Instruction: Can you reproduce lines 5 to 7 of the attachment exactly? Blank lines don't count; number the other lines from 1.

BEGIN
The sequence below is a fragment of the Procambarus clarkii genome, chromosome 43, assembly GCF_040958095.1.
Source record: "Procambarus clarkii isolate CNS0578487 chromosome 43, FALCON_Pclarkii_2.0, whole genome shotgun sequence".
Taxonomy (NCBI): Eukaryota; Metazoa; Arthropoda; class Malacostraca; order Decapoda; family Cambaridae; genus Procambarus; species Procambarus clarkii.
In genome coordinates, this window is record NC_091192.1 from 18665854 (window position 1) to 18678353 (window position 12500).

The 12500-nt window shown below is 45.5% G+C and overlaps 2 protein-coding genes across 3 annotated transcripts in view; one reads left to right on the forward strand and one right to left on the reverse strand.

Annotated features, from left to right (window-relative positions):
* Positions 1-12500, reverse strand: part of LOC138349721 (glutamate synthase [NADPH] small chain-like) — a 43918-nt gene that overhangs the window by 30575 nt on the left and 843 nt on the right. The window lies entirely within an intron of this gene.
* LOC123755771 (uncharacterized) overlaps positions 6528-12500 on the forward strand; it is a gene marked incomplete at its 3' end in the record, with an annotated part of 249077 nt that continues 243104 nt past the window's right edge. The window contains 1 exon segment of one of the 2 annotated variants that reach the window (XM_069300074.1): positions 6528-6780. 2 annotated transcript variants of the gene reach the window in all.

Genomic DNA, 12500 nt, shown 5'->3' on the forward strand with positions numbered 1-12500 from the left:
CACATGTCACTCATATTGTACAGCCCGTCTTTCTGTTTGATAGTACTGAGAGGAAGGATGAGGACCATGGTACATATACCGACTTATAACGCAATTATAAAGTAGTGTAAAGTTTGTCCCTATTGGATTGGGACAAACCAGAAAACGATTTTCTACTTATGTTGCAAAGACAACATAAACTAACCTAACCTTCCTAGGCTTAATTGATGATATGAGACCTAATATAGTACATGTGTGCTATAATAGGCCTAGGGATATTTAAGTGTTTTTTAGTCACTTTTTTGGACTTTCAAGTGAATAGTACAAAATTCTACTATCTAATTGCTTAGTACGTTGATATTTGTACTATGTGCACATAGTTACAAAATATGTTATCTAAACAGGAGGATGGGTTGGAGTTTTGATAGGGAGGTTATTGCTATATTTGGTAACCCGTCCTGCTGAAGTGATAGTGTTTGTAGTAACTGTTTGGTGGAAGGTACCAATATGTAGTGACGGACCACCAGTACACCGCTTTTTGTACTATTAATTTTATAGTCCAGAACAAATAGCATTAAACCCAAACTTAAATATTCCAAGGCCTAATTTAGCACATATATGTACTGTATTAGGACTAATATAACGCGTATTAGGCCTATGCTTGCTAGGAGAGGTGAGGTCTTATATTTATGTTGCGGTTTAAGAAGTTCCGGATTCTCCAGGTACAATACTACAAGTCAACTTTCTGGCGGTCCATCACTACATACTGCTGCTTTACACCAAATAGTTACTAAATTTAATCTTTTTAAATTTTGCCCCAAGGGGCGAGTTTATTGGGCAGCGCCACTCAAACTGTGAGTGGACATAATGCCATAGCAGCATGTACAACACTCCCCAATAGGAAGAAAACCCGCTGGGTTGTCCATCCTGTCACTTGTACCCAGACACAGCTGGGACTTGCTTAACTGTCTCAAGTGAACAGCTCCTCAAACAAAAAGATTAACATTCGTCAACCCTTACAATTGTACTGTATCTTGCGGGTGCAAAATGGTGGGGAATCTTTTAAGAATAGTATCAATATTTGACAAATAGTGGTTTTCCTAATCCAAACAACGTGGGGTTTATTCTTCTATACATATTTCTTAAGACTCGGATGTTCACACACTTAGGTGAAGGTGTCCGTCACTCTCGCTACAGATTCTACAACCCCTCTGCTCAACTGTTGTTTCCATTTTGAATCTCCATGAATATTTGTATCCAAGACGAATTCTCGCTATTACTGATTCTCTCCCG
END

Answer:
The 12500-nt window shown below is 45.5% G+C and overlaps 2 protein-coding genes across 3 annotated transcripts in view; one reads left to right on the forward strand and one right to left on the reverse strand.

Annotated features, from left to right (window-relative positions):
* Positions 1-12500, reverse strand: part of LOC138349721 (glutamate synthase [NADPH] small chain-like) — a 43918-nt gene that overhangs the window by 30575 nt on the left and 843 nt on the right. The window lies entirely within an intron of this gene.